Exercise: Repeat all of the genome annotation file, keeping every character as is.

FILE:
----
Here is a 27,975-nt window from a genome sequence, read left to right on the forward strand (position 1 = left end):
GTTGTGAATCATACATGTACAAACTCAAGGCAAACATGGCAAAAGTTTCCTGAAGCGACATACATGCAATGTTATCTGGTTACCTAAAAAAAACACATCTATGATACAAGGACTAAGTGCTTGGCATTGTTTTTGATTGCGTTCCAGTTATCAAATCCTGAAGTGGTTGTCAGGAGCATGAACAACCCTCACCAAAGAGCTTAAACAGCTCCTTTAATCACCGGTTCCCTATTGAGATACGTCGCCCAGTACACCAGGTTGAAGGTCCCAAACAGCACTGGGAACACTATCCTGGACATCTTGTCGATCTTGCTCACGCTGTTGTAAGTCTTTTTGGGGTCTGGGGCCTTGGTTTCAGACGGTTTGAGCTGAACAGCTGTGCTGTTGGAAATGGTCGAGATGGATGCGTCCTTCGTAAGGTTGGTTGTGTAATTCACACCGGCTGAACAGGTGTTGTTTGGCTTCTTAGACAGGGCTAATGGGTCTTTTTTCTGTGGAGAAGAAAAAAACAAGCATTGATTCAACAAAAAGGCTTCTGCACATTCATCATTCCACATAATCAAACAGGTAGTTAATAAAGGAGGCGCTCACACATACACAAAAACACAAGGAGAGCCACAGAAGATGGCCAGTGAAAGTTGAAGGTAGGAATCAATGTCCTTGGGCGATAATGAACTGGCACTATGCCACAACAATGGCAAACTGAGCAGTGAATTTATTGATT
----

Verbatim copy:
Here is a 27,975-nt window from a genome sequence, read left to right on the forward strand (position 1 = left end):
GTTGTGAATCATACATGTACAAACTCAAGGCAAACATGGCAAAAGTTTCCTGAAGCGACATACATGCAATGTTATCTGGTTACCTAAAAAAAACACATCTATGATACAAGGACTAAGTGCTTGGCATTGTTTTTGATTGCGTTCCAGTTATCAAATCCTGAAGTGGTTGTCAGGAGCATGAACAACCCTCACCAAAGAGCTTAAACAGCTCCTTTAATCACCGGTTCCCTATTGAGATACGTCGCCCAGTACACCAGGTTGAAGGTCCCAAACAGCACTGGGAACACTATCCTGGACATCTTGTCGATCTTGCTCACGCTGTTGTAAGTCTTTTTGGGGTCTGGGGCCTTGGTTTCAGACGGTTTGAGCTGAACAGCTGTGCTGTTGGAAATGGTCGAGATGGATGCGTCCTTCGTAAGGTTGGTTGTGTAATTCACACCGGCTGAACAGGTGTTGTTTGGCTTCTTAGACAGGGCTAATGGGTCTTTTTTCTGTGGAGAAGAAAAAAACAAGCATTGATTCAACAAAAAGGCTTCTGCACATTCATCATTCCACATAATCAAACAGGTAGTTAATAAAGGAGGCGCTCACACATACACAAAAACACAAGGAGAGCCACAGAAGATGGCCAGTGAAAGTTGAAGGTAGGAATCAATGTCCTTGGGCGATAATGAACTGGCACTATGCCACAACAATGGCAAACTGAGCAGTGAATTTATTGATT